The CreativeMornings/Miami event featuring Nick Gelpi will be on Friday, June 6th at 8:30AM, at the LAB Miami: 400 NW 26th Street, Miami, Florida 33127. RSVP here.

The featured image is provided courtesy of CreativeMornings/Miami.

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Villagers Scholarship Given to FIU Architecture Students

The Villagers, Inc. have awarded $3,000 scholarships to both Eileen Nunes Koo and Sarah Malebranche, M.Arch candidates.

A total of $28,000 in scholarships were given to nine students by The Villagers, Inc. scholarship selection committee, which included Chairwoman Joann Trombino and Villagers Joan Bounds and Toni Garcia. The students were chosen for their interest in historic preservation and restoration and based on scholastic standing, recommendations, samples of their work, and statements of interest in preserving our architectural past.

The Villagers, Inc. is dedicated to the preservation and restoration of historic sites in Miami-Dade County, Florida. Founded in 1966, the all-volunteer organization is a not-for-profit 501(c) 3.

The featured image is provided courtesy of The Villagers, Inc. and includes (from left to right) Villager Joan Bounds, FIU student Eileen Nunes Koo, FIU student Sarah Malebranche, and Villager Toni Garcia.

This article was written with the help of The Villagers, Inc.

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AIA Miami Displays student work from the FIU School of Architecture

AIA Miami is showing the best student work from all of the Architecture and Design schools in the South Florida region at The Miami Center for Architecture & Design. The collection, entitled [SUPER]STUDIO 2014 is curated by J. Mikael Kaul and Nicholas Baker III.

The collection includes student work from Florida International University, the Design & Architecture Senior High School, Florida Atlantic University, Broward College, Miami-Dade College, Palm Beach State College, and the University of Miami.

[SUPER]STUDIO 2014 by AIA Miami will run until Friday, May 30th, 2014 at The Miami Center for Architecture & Design: 100 Northeast 1st Ave, Miami, FL 33132.

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Students recognized at FIU School of Architecture Graduate Awards

The FIU School of Architecture Spring 2014 Graduate Awards ceremony took place on Tuesday, April 29th, 2014 at the Paul L. Cejas School of Architecture building. The ceremony was a celebration for the graduates, as the SOA faculty wished them the best in their professional careers post-academia. The Graduate Awards ceremony, also, recognized graduates of outstanding academic merit and service to the FIU community. On that same day, the Spring 2014 graduates from the School of Architecture walked with their cap and gown and received their degrees at FIU’s U.S. Century Bank Arena.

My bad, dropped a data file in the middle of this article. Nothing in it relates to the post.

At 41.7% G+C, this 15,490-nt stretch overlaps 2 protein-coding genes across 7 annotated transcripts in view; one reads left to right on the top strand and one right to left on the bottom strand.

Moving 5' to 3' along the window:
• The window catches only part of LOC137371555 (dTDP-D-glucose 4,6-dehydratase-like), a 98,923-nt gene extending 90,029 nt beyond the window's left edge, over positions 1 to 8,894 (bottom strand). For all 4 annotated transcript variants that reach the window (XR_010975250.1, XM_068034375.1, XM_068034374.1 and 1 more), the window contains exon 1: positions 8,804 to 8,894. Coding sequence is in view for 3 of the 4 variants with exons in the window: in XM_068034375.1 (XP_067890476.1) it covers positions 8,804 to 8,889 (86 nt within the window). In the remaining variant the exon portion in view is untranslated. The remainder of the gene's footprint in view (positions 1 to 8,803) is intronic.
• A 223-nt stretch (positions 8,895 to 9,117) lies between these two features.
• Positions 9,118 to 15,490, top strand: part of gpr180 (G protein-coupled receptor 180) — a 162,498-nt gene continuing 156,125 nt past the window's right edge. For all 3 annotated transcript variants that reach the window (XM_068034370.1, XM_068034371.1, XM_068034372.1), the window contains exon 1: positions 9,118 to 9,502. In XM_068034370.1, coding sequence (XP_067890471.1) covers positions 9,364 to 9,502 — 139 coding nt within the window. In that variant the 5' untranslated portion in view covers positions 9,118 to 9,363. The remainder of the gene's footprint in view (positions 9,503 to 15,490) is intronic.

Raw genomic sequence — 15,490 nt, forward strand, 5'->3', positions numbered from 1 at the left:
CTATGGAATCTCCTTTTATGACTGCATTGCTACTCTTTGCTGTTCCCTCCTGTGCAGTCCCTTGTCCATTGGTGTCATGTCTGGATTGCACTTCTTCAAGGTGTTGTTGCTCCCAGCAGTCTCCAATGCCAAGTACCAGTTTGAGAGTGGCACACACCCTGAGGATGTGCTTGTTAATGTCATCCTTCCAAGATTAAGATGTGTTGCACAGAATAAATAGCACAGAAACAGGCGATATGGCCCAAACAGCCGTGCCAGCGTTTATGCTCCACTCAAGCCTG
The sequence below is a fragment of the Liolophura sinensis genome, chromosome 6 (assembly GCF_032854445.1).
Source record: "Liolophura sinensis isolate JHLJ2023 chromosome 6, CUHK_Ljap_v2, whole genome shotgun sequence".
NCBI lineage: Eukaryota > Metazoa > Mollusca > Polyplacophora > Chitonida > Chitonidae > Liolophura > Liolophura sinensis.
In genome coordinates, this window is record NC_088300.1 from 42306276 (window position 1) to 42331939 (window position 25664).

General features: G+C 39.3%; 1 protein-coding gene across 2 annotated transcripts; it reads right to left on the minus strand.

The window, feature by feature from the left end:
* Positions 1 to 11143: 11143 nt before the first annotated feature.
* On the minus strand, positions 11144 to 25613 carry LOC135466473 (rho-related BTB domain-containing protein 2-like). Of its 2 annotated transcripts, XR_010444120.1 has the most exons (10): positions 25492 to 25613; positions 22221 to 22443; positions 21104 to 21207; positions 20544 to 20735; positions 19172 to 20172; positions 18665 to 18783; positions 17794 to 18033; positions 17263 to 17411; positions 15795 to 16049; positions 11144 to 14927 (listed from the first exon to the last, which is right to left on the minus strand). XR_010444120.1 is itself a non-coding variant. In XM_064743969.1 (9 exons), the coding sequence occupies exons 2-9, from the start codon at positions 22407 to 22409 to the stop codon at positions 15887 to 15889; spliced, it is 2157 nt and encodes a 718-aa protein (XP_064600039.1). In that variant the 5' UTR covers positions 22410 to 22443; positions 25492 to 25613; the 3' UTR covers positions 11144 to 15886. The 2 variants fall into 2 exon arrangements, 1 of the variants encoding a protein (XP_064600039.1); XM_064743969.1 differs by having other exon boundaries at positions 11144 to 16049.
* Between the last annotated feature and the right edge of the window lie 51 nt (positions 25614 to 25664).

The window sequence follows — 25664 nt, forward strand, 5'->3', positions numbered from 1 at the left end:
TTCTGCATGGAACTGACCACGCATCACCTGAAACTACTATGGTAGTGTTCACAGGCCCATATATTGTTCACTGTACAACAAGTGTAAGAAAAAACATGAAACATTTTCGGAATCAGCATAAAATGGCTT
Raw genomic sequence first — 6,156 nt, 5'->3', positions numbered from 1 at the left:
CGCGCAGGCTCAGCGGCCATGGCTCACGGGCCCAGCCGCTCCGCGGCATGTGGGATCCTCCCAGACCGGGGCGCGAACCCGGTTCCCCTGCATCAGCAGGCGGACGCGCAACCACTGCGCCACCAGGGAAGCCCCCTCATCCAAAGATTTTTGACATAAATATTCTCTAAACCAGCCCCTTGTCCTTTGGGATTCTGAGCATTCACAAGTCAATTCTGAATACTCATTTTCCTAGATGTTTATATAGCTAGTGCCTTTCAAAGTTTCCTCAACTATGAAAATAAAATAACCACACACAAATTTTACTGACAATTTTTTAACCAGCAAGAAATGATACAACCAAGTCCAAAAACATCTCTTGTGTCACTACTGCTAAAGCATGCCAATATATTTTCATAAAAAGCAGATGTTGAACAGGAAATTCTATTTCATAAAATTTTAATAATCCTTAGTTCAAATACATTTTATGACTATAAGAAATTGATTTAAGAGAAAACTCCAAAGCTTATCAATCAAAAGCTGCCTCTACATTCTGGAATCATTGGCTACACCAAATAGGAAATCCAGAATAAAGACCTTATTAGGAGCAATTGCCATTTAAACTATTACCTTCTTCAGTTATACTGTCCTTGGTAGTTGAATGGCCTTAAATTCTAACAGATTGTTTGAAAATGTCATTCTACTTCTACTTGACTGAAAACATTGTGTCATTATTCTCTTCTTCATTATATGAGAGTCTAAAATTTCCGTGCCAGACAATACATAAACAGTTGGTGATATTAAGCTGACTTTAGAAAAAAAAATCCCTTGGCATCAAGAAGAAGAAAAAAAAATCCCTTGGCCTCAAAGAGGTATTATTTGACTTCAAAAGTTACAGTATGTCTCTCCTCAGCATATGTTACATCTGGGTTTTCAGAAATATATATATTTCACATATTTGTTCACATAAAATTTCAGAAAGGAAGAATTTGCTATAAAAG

The FIU School of Architecture (SOA) emphasizes student-centered education. To achieve this, the FIU SOA combines the best of both worlds: the expansive experience of a large state university, and the more nuanced, personalized education of a smaller university setting. These attributes were well conveyed at

The following students were recognized by the FIU College of Architecture + The Arts Department of Architecture.

Service Award
Lourdes Picanes, President of AIAS
Eneida Pinon, President of Alpha Rho Chi
Renate Paris, President of Tau Sigma Delta

Leadership Award
Amira Ajlouni, Leadership and Planning of the Eco-Couture Fashion Show

Graduate Certificate in Architectural History, Theory and Criticism
Lissette Clark
Elizabeth Diaz
Andrea Estrada
Gustavo Masis-Flores
Tiffany Reyes
Delia Rivera
Yesenia Hernandez
Jeanne Canto
Giovani Guadarrama
Gergana Panteva
Einada Pinon
Roxana Macias
Gabriela Sanchez

Master Project Award

Urbanism in Downtown Miami:” Gray Read
Amira Ajlouni
Brigette Perez

From Flagrant Objects to Discrete Networks:” Eric Goldemberg
Indra Alam
Patrick Soares

Transition and Redevelopment of the Guantanamo Naval Base in Cuba:” Jaime Canaves
Mark Stojadinovich
Agnieszka Kardasz

Insertions: Always in Progress:” Malik Benjamin
Renate Paris
Adam Feinstein

Miami Beach 2100:” Marilys Nepomechie
Ashwini Tayshetye
Ana Echeverri

Light, Layering and Porosity:” Camilo Rosales
Lisa Chang
Diana Viera

Open Themes: Architectural Instincts:” Alfredo Andia
Dean McMurry
Marco Campa

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Bernard Tschumi Lectures at 102nd Annual ACSA Meeting hosted by FIU

During the weekend of April 10th-12, 2014, the 102nd Annual Association of Collegiate Schools of Architecture (ACSA) meeting took place on Miami Beach. This year’s event was co-hosted by Director of Miami Beach Urban Studios/Associate Dean of Cultural and Community Engagement for the College of Architecture + The Arts at FIU John Stuart and Mabel O. Wilson, Associate Professor of Architecture, Planning and Preservation at Columbia University.